Article courtesy of Ashbourne News Telegraph, by Carolyn Bointon
For many the idea of going back to school would fill them with horror, but just one look at this rather bonkers laboratory will have their inner mad scientist reminiscing about the thrill of crazy chemistry classes.
But the best thing about this lab is you can sample everything you make here…because it’s gin.
And unlike school, you won’t be walking home, although having a designated driver is strongly recommended as classes start with a gin tasting session.
It’s the brainwave of businessman Neil Harrison, whose company, Nelson’s Gin, produces around 400 bottles of London Dry Gin a week, supplying local supermarkets, pubs and off-licences.
He came up with the idea of sharing his skills as a master distiller offering gin making classes with a unique twist.
Everyone on the course will leave with a one-off bottle of the popular spirit, blended with their own hand-picked mix of herbs and spices.
And what’s even more exciting is that every bottle will be individually numbered, the exact recipe stored at the distillery so it can be replicated at any time in the future and shipped to the customer.
It took the former chef close to three years, and more than £150,000, to get his business, based near Uttoxeter in Staffordshire, off the ground as new distillery licences are notoriously tricky to obtain.
But once it was up and running, 47-year-old Neil saw another opportunity, to encourage others to share his passion for gin-making and has launched day-long courses at his bonded warehouse and distillery.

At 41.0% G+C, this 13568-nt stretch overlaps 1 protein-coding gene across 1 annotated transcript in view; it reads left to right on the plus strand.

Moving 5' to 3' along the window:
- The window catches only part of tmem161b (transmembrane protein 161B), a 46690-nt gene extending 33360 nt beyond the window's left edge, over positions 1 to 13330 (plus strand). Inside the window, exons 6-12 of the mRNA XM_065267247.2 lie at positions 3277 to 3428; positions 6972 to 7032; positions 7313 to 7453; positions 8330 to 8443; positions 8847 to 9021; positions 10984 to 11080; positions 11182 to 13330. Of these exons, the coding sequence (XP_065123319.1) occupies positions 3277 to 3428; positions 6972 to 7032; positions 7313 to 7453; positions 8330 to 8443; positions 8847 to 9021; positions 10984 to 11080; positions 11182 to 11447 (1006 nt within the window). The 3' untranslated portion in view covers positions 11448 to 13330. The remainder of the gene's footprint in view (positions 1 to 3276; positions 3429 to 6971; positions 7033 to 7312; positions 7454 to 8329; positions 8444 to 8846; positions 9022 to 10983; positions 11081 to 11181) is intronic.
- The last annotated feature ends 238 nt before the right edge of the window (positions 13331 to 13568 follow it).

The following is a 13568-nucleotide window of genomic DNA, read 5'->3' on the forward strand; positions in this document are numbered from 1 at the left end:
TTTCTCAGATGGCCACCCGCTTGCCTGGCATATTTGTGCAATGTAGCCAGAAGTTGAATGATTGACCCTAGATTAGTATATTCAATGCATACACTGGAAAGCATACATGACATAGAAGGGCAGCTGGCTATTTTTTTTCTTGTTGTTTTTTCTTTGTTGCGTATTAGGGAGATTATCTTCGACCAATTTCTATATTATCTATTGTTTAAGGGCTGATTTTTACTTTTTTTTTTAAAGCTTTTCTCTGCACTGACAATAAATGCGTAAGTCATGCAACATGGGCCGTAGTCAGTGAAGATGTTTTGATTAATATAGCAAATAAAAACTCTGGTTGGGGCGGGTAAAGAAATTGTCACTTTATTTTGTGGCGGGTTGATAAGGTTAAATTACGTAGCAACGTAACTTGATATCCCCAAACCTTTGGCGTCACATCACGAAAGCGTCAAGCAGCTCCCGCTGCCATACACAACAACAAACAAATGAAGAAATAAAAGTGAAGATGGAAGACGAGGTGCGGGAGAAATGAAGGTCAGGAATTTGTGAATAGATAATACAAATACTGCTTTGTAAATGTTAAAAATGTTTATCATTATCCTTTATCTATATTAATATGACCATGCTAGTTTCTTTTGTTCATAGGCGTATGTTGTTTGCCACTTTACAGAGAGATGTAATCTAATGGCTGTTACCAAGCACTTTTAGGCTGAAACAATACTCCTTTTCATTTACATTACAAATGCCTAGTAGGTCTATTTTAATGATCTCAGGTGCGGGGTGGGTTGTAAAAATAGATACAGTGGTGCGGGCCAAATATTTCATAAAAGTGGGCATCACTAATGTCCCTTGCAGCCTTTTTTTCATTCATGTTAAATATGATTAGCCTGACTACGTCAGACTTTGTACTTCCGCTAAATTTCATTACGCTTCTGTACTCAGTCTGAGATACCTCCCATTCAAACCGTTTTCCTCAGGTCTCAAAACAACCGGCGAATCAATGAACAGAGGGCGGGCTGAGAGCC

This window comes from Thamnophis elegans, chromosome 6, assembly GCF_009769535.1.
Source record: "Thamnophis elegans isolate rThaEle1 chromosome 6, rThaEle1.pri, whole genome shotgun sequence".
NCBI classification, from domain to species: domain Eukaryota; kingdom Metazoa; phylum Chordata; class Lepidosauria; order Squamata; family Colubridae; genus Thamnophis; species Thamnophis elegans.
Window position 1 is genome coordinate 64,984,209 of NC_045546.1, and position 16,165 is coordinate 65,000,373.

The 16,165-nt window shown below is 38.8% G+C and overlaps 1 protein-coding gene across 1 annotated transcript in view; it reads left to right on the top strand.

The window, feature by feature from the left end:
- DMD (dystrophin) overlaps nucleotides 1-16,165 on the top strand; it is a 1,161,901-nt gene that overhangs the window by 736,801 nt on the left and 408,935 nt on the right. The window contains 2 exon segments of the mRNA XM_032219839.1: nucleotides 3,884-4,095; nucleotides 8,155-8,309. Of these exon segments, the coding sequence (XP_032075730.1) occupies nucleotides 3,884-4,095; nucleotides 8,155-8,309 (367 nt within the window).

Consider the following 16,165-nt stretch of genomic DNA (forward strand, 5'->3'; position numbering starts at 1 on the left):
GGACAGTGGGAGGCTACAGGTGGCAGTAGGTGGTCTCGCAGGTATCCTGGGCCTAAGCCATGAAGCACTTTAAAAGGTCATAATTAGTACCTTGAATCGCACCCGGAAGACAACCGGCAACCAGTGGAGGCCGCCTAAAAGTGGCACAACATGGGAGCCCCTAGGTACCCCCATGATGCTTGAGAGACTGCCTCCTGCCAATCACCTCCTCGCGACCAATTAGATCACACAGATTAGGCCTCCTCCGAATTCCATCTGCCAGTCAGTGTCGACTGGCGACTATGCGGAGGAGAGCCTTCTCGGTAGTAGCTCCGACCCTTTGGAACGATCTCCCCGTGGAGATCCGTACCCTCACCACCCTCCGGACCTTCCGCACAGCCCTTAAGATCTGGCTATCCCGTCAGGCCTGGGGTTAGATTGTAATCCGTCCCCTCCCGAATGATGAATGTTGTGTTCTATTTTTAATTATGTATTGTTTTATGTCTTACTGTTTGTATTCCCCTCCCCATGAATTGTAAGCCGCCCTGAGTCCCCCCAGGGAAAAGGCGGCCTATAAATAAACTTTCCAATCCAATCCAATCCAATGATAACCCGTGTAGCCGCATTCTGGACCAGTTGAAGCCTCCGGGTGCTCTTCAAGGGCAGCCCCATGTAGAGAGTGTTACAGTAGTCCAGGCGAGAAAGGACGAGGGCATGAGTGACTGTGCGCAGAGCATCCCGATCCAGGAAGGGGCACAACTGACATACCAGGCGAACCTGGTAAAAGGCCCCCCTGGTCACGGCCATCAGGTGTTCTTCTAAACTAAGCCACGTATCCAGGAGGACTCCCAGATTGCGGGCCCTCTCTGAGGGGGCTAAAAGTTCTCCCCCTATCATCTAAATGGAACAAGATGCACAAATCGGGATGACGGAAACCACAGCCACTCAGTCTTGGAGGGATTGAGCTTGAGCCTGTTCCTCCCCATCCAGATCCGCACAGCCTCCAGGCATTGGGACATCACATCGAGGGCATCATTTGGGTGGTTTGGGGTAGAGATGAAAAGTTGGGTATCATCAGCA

And that’s why he created the crazy-looking classroom in the company’s former boardroom.
Tucked away in the corner is an old-fashioned wooden box, a store cupboard with little drawers, each one hand labelled with the name of herbs, spices, berries and dried fruits.
These are the aromatics that give gin its distinctive aroma and taste.
There’s the essential juniper, found in every gin, but there are also some more exotic flavours such as coriander, orange peel, lemon peel, liquorice, fennel, cardamon, cinnamon, nutmeg and even kaffir lime leaves.
Typically a fine gin would contain six to ten of these botanicals.
Neil said that everyone gets very excited when they are told to choose their ingredients.
“In a class of six people you can guarantee each person will pick six very different mixes,” he said.
“We start with the traditional juniper berries that give the drink its traditional gin flavour and smell, but after that the sky is the limit.
“That’s the beauty of gin. You can get floral notes, citrus punches, earthy tones or even something as extreme as liquorice or blueberry favours.
“And we have around 30 different botanicals and flavours to chose from, so we encourage people to be adventurous.”
He uses his chef’s knowledge and experience to help people pick the right mix for their personal preferences, carefully weighing and noting each ingredient so the exact same bottle can be replicated in the future, should they wish to reorder.
The herbal mix is then added to pure alcohol and water, before being heated gently to allow the alcohol and essential oils, which give the gin its flavour and aroma, to vaporise and pass through the narrow pipes where it condenses back into liquid form.
It takes a couple of hours for the gin to distill and Neil uses the time to tell his pupils more about the history of the popular tipple and how his own brand, Nelson’s Gin No 7, is produced.
Finally the resulting alcoholic mix is bottled, pure distilled water is added to get the drink to around 40 proof and the gin is given a unique reference number.
The bottles are sealed in the factory with a cork, and wax glaze, and guests can take it home there and then, ready to drink the same evening.
Courses run twice a week and cost £95 per person.